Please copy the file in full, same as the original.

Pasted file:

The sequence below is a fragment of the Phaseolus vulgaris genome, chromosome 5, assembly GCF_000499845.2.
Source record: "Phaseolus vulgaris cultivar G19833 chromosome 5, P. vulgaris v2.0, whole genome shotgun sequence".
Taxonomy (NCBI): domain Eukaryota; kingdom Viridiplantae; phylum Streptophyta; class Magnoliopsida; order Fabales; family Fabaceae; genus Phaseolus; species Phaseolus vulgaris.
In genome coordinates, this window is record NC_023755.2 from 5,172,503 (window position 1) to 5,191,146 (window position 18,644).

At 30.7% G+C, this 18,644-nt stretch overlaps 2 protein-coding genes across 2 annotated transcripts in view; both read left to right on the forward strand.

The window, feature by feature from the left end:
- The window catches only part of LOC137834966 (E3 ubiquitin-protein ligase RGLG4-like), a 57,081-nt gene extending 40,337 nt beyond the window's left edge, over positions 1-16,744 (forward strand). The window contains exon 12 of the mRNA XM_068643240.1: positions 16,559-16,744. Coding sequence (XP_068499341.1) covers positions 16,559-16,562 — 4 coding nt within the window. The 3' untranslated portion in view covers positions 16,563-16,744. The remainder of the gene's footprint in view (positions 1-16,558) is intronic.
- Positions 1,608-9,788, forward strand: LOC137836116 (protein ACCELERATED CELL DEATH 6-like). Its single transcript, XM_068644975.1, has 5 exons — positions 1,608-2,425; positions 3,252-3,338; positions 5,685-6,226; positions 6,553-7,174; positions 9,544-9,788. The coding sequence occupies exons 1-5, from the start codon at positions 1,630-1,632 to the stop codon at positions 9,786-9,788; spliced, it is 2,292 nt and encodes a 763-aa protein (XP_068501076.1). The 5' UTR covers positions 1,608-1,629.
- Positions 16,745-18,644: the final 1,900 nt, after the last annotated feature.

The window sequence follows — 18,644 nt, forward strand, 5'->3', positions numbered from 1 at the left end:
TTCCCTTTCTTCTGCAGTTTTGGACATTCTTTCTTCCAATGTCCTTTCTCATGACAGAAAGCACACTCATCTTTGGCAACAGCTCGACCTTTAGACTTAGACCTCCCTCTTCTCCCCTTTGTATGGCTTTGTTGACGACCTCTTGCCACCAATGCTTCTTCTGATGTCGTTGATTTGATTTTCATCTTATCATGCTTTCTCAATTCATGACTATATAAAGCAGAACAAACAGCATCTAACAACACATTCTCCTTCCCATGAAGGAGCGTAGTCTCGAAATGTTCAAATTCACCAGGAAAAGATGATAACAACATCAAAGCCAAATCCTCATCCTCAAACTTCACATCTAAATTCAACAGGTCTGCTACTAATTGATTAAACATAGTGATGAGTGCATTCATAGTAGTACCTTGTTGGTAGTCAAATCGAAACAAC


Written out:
The sequence below is a fragment of the Phaseolus vulgaris genome, chromosome 5, assembly GCF_000499845.2.
Source record: "Phaseolus vulgaris cultivar G19833 chromosome 5, P. vulgaris v2.0, whole genome shotgun sequence".
Taxonomy (NCBI): domain Eukaryota; kingdom Viridiplantae; phylum Streptophyta; class Magnoliopsida; order Fabales; family Fabaceae; genus Phaseolus; species Phaseolus vulgaris.
In genome coordinates, this window is record NC_023755.2 from 5,172,503 (window position 1) to 5,191,146 (window position 18,644).

At 30.7% G+C, this 18,644-nt stretch overlaps 2 protein-coding genes across 2 annotated transcripts in view; both read left to right on the forward strand.

The window, feature by feature from the left end:
- The window catches only part of LOC137834966 (E3 ubiquitin-protein ligase RGLG4-like), a 57,081-nt gene extending 40,337 nt beyond the window's left edge, over positions 1-16,744 (forward strand). The window contains exon 12 of the mRNA XM_068643240.1: positions 16,559-16,744. Coding sequence (XP_068499341.1) covers positions 16,559-16,562 — 4 coding nt within the window. The 3' untranslated portion in view covers positions 16,563-16,744. The remainder of the gene's footprint in view (positions 1-16,558) is intronic.
- Positions 1,608-9,788, forward strand: LOC137836116 (protein ACCELERATED CELL DEATH 6-like). Its single transcript, XM_068644975.1, has 5 exons — positions 1,608-2,425; positions 3,252-3,338; positions 5,685-6,226; positions 6,553-7,174; positions 9,544-9,788. The coding sequence occupies exons 1-5, from the start codon at positions 1,630-1,632 to the stop codon at positions 9,786-9,788; spliced, it is 2,292 nt and encodes a 763-aa protein (XP_068501076.1). The 5' UTR covers positions 1,608-1,629.
- Positions 16,745-18,644: the final 1,900 nt, after the last annotated feature.

The window sequence follows — 18,644 nt, forward strand, 5'->3', positions numbered from 1 at the left end:
TTCCCTTTCTTCTGCAGTTTTGGACATTCTTTCTTCCAATGTCCTTTCTCATGACAGAAAGCACACTCATCTTTGGCAACAGCTCGACCTTTAGACTTAGACCTCCCTCTTCTCCCCTTTGTATGGCTTTGTTGACGACCTCTTGCCACCAATGCTTCTTCTGATGTCGTTGATTTGATTTTCATCTTATCATGCTTTCTCAATTCATGACTATATAAAGCAGAACAAACAGCATCTAACAACACATTCTCCTTCCCATGAAGGAGCGTAGTCTCGAAATGTTCAAATTCACCAGGAAAAGATGATAACAACATCAAAGCCAAATCCTCATCCTCAAACTTCACATCTAAATTCAACAGGTCTGCTACTAATTGATTAAACATAGTGATGAGTGCATTCATAGTAGTACCTTGTTGGTAGTCAAATCGAAACAAC